It varies. In many cases you can actually get better mechanical characteristics than with conventional methods and sometimes you get a better strength in the material but worse elasticity than conventional manufactured materials. An important factor is what metal you 3D-print and that you have different mechanical characteristics in different directions of the printed component. This can mean that the material is much stronger if you pull in one direction than in another direction, which can mean that you get a material that is both stronger and weaker, depending on which direction. As you understand, it can be both an advantage and a disadvantage depending on the application and it is important out of a design perspective when you develop new components for 3D-printing.

What possibilities do you see with 3D-printing in metal?

There are of course a lot of possibilities with 3D-printing. What is often mentioned is the possibility to manufacture unique and complicated geometries that aren't possible to manufacture in another way. Another possibility is that you can print on demand with a very short lead time, and the possibility to lower the amount of components in a product through combining them to a new component that can be printed. Det finns såklart otroligt många möjligheter med 3D-printing. But it is important to remember that 3D-printing in metal still is a very expensive technique and today it's hard to be competitive financially with the conventional techniques. Another opinion that I have is that I don't think that 3D-printing will take over the whole manufacturing industry in the future, but become a complement to conventional techniques.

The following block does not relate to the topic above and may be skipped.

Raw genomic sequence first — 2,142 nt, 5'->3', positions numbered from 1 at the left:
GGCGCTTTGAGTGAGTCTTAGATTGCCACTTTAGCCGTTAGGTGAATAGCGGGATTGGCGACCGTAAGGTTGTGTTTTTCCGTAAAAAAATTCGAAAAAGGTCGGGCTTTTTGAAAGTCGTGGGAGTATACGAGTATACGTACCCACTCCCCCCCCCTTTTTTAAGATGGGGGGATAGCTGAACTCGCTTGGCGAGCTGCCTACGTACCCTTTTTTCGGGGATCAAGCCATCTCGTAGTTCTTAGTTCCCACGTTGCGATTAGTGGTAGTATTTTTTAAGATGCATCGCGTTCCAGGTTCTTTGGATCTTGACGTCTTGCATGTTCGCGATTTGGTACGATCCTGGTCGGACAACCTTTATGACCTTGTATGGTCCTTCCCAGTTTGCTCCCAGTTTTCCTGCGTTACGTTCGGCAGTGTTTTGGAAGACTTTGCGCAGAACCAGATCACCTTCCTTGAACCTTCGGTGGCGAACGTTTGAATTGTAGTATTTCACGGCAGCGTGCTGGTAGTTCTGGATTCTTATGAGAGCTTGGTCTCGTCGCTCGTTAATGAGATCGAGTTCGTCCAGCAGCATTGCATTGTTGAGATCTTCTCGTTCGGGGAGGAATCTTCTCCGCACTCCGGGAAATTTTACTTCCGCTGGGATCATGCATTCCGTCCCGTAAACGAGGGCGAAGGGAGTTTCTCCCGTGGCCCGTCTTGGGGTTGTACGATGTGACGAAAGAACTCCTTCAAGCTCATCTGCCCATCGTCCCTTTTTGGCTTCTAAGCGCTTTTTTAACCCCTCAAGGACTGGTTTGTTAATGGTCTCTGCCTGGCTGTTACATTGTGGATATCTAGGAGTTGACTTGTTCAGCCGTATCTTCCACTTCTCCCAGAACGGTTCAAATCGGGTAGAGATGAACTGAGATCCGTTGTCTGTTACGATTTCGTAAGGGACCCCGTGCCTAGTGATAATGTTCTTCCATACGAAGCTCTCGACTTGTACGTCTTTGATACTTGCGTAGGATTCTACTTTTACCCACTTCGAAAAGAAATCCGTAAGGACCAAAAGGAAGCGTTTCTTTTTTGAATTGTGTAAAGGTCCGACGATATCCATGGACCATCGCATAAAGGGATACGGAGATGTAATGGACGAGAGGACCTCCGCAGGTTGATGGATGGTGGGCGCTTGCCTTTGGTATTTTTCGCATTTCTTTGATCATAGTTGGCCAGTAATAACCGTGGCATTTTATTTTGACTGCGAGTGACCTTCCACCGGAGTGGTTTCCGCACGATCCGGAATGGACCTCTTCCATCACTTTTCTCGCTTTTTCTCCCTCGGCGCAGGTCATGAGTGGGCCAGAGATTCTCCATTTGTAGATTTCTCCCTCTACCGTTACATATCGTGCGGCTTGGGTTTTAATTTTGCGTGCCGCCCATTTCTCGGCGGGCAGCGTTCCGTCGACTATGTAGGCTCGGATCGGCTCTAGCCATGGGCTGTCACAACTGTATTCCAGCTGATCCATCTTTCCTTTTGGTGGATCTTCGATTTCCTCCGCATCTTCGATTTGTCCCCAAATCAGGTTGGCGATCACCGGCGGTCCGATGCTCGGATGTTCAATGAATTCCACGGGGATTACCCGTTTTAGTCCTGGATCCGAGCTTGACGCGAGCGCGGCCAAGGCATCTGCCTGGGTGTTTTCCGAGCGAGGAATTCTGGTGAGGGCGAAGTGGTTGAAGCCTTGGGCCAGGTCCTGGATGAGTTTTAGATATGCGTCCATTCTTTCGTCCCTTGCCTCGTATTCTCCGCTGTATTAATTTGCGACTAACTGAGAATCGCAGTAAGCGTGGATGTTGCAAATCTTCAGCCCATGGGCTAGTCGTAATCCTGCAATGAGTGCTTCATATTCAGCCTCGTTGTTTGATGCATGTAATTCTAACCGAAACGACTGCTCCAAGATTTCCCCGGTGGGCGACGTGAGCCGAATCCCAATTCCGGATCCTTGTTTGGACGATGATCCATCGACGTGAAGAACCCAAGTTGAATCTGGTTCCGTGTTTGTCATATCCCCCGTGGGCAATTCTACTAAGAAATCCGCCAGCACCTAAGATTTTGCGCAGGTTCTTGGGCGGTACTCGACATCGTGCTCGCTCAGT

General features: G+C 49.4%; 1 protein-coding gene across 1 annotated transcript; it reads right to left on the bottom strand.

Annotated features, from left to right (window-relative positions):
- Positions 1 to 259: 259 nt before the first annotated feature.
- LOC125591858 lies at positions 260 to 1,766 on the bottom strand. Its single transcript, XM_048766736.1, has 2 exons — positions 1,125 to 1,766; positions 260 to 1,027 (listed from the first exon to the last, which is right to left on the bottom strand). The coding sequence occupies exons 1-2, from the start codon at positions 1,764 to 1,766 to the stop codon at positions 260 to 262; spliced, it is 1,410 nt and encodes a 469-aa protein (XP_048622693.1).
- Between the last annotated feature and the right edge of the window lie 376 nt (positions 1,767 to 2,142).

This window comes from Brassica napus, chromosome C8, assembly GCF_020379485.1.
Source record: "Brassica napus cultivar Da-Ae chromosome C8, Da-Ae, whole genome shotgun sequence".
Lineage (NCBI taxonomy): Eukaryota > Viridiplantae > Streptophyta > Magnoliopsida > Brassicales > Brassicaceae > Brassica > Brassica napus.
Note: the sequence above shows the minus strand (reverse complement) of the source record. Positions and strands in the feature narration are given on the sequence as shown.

What do you think about this manufacturing method out of a sustainability point of view? Social, economical and ecological?

Interesting question that I think we don't focus enough on today when we talk about additive manufacturing. What we often talk about is that we use less material when we 3D-print than when we use conventional methods, which has a positive impact on both economical and ecological sustainability aspects. A social aspect is that you contribute to a personal development of the employees through education and you also create new work situations. But one could also say that a social aspekt is that some work situations will disappear when there is a 3D-print value chain that can minimize the amount of steps in the manufacturing chain and minimize the amount of employees. Another ecological negative effect is how the material waste is taken care of when you can't use it for printing anymore. In the technique I work in, there is a lot of fine metal powder that you have to take care of and make sure that it's not leaks in the drain or in nature. Today there are a lot of open questions regarding sustainability which makes it even more important to think about that aspect when we develop the future industry of 3D-printing.